from the same user in the Tomcat realm?  
> > 
> > I'm not sure if I'm explaining that clearly, but let me know?
> > 
> > Here's an example:
> > 
> > In tomcat-users.xml, I have a user, "0test" with role "manager-gui".
> > 
> > I send a header into my valve with userID "0test", and it asserts the "0test" user
into Tomcat.
> > 
> > Then I go to the Tomcat security example app, and I search for role of "manager-gui",
and the app tells me that user "0test" has not been granted the "manager-gui" role.
> > 
> > So the question that I really have here is:  Can I "connect" the user that my valve
asserts into Tomcat with the corresponding user in the Tomcat realm (so that the asserted
user can "have" all of the roles in Tomcat that he/she "should" have)?
> > 
> > Thanks,
> > Jim
> > 
> >
> 
> 
> Hi,
> 
> I just found the following, which seems to confirm what I'm finding with asserted users,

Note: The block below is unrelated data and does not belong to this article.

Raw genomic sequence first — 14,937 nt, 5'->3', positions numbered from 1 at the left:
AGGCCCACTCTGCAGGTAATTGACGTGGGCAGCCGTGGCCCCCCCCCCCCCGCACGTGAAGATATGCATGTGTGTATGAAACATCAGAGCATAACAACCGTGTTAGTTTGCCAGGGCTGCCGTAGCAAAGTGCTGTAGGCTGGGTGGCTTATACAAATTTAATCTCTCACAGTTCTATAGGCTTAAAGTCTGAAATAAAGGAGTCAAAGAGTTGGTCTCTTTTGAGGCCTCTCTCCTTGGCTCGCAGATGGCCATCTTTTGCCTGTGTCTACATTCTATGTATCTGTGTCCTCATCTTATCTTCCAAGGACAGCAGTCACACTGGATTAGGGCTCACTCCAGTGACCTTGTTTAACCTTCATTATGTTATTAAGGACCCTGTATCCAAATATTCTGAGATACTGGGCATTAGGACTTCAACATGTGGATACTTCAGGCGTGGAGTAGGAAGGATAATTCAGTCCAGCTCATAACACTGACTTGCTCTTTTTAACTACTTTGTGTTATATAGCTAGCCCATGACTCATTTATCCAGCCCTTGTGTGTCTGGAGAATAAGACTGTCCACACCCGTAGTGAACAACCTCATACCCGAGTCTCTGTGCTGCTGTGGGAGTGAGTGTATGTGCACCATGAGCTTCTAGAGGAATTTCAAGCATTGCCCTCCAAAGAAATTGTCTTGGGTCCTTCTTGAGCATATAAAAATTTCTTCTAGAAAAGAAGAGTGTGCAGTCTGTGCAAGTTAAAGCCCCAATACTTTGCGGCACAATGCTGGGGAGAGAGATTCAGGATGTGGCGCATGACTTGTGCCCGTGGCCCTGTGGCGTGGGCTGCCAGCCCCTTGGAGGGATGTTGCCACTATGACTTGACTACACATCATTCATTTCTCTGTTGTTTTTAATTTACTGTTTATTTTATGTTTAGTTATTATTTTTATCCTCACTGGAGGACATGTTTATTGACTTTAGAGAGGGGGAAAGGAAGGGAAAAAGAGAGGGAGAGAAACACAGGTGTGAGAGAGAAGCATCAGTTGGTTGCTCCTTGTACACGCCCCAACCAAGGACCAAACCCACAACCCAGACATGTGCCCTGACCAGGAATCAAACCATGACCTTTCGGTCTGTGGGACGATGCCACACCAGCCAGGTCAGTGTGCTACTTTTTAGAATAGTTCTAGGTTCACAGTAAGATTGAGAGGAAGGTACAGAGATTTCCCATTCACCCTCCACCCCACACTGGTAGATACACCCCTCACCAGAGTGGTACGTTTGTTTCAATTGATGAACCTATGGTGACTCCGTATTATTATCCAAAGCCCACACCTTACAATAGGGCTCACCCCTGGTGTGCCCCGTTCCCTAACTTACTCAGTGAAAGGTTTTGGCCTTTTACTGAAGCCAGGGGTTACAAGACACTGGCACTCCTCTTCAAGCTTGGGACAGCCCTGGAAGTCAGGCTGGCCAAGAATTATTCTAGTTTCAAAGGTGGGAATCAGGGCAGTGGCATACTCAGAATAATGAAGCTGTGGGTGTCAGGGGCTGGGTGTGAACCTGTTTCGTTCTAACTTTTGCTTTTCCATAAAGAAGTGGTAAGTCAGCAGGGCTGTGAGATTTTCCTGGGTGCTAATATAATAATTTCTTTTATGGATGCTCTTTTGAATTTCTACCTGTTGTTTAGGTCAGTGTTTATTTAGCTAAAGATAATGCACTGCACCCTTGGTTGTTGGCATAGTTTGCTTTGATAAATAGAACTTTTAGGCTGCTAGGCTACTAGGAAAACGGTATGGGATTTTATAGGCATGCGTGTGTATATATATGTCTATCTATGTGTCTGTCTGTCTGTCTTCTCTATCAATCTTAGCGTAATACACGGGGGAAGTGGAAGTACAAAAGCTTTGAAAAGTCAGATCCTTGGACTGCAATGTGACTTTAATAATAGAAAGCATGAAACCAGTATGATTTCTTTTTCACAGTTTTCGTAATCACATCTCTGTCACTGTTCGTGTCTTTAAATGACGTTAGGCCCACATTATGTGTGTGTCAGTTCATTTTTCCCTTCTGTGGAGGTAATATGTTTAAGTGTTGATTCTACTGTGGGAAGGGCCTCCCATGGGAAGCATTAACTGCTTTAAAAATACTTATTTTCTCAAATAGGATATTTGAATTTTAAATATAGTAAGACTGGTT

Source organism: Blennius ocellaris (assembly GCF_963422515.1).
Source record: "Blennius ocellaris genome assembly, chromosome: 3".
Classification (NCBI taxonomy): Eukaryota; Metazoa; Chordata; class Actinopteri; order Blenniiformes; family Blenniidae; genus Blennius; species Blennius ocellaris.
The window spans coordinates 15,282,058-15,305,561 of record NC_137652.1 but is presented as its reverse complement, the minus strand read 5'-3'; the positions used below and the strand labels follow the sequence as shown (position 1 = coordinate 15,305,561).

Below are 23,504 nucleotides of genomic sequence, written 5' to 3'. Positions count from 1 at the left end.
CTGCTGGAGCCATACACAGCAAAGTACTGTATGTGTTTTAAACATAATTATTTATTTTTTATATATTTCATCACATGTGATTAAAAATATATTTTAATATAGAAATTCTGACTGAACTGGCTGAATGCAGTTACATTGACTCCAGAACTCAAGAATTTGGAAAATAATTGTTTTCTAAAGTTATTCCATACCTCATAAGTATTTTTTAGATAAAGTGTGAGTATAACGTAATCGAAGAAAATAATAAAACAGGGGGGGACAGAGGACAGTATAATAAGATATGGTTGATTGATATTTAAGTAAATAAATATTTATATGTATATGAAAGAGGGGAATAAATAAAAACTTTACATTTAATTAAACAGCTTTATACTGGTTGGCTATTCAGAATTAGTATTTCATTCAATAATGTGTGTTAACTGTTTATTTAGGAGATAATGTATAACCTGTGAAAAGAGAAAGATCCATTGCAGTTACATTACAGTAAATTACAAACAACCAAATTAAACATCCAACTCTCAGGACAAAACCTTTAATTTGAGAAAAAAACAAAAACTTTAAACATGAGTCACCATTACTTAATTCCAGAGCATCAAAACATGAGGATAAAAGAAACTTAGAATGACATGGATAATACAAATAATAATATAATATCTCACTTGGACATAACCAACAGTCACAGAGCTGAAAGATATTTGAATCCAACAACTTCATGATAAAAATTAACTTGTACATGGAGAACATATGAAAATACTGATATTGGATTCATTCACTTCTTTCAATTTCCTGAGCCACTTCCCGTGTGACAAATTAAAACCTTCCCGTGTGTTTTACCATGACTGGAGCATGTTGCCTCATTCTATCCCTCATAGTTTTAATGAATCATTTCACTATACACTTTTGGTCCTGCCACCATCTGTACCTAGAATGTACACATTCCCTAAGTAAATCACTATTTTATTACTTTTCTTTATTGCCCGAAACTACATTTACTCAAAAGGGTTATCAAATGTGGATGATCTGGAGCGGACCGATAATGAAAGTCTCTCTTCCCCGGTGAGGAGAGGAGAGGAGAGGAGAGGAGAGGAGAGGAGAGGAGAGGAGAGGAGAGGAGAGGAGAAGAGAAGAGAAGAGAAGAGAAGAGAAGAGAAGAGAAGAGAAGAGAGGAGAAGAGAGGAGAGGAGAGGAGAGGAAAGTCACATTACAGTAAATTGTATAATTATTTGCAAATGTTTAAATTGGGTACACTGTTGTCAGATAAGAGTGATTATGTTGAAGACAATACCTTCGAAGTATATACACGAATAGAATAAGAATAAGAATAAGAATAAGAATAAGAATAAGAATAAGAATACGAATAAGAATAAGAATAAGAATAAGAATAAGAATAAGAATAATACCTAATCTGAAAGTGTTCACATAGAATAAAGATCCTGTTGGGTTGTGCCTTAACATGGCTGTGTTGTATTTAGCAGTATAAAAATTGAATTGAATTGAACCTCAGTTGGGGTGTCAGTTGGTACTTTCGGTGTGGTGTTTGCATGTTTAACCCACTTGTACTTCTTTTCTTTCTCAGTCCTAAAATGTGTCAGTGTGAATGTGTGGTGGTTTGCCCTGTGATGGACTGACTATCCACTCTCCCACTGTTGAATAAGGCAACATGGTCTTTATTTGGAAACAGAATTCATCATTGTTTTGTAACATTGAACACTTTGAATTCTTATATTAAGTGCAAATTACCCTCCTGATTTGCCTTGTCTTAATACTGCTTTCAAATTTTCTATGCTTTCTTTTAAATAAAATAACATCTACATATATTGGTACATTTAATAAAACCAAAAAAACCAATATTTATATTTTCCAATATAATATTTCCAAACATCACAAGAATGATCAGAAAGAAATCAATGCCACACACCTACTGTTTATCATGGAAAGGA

as described above:
> 
> http://wiki.oss-watch.ac.uk/ShibbolethTomcatIntegration 
> 
> Note where it says:
> 
> "This requires that any acess to /jsp-examples/snp/* be authenticated to any of 
> the roles declared to Tomcat elsewhere in the web.xml file. The problem with 
> this when receiving authentication information from Apache httpd via mod_jk is 
> that we have not found any way to associate role membership with the 
> authenticated user. As a result, Tomcat refuses access to the servlet, even 
> though we do appear to have successfully conveyed authenticated user information 
> to Tomcat. 
>  
> It appears that when Tomcat's own authentication is bypassed (using 
> tomcatAuthentication="false" noted above), Tomcat's mechanisms for assigning 
> roles to users (e.g. from tomcat-users.xml) are also bypassed, so the 
> authentication is effectively useless for invoking servlets." 
> 
> That is exactly the same problem/behavior that I'm seeing with users that I assert into
Tomcat using my valve code...
> 
> Jim
> 

P.S.  Also, the same problem/behavior occurs, even when I'm not using my valve code to do
the assertion, when I use mod_jk and AJP and tomcatAuthentication=false.  In this case (using
mod_jk and AJP), the user that gets asserted into Tomcat via the AJP connector doesn't get
any roles within the Tomcat realm :(....